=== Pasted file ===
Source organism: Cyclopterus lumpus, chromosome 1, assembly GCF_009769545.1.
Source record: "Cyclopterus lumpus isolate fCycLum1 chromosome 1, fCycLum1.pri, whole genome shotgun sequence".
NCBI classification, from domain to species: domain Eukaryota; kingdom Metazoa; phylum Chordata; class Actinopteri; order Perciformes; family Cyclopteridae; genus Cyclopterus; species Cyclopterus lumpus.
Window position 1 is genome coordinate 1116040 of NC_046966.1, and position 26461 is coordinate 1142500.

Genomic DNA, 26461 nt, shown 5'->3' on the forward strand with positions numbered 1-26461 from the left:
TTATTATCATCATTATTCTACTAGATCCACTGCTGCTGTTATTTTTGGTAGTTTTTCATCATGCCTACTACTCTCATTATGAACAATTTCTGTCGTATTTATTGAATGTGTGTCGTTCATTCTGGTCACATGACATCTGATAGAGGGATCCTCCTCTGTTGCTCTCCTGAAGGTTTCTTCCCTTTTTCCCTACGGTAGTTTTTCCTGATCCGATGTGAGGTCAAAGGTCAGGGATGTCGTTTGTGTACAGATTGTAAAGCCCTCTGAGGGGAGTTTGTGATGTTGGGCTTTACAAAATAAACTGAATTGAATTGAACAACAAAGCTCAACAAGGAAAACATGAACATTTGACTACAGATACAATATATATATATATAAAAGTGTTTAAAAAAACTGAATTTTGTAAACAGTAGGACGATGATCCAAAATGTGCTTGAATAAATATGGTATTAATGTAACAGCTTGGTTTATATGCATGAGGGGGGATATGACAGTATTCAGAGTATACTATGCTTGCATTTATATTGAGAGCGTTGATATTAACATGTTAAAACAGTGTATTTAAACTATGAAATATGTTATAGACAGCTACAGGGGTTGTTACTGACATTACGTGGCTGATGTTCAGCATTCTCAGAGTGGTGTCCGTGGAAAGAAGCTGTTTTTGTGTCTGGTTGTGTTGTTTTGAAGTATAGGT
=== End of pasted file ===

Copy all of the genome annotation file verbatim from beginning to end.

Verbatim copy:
Source organism: Cyclopterus lumpus, chromosome 1, assembly GCF_009769545.1.
Source record: "Cyclopterus lumpus isolate fCycLum1 chromosome 1, fCycLum1.pri, whole genome shotgun sequence".
NCBI classification, from domain to species: domain Eukaryota; kingdom Metazoa; phylum Chordata; class Actinopteri; order Perciformes; family Cyclopteridae; genus Cyclopterus; species Cyclopterus lumpus.
Window position 1 is genome coordinate 1116040 of NC_046966.1, and position 26461 is coordinate 1142500.

Genomic DNA, 26461 nt, shown 5'->3' on the forward strand with positions numbered 1-26461 from the left:
TTATTATCATCATTATTCTACTAGATCCACTGCTGCTGTTATTTTTGGTAGTTTTTCATCATGCCTACTACTCTCATTATGAACAATTTCTGTCGTATTTATTGAATGTGTGTCGTTCATTCTGGTCACATGACATCTGATAGAGGGATCCTCCTCTGTTGCTCTCCTGAAGGTTTCTTCCCTTTTTCCCTACGGTAGTTTTTCCTGATCCGATGTGAGGTCAAAGGTCAGGGATGTCGTTTGTGTACAGATTGTAAAGCCCTCTGAGGGGAGTTTGTGATGTTGGGCTTTACAAAATAAACTGAATTGAATTGAACAACAAAGCTCAACAAGGAAAACATGAACATTTGACTACAGATACAATATATATATATATAAAAGTGTTTAAAAAAACTGAATTTTGTAAACAGTAGGACGATGATCCAAAATGTGCTTGAATAAATATGGTATTAATGTAACAGCTTGGTTTATATGCATGAGGGGGGATATGACAGTATTCAGAGTATACTATGCTTGCATTTATATTGAGAGCGTTGATATTAACATGTTAAAACAGTGTATTTAAACTATGAAATATGTTATAGACAGCTACAGGGGTTGTTACTGACATTACGTGGCTGATGTTCAGCATTCTCAGAGTGGTGTCCGTGGAAAGAAGCTGTTTTTGTGTCTGGTTGTGTTGTTTTGAAGTATAGGT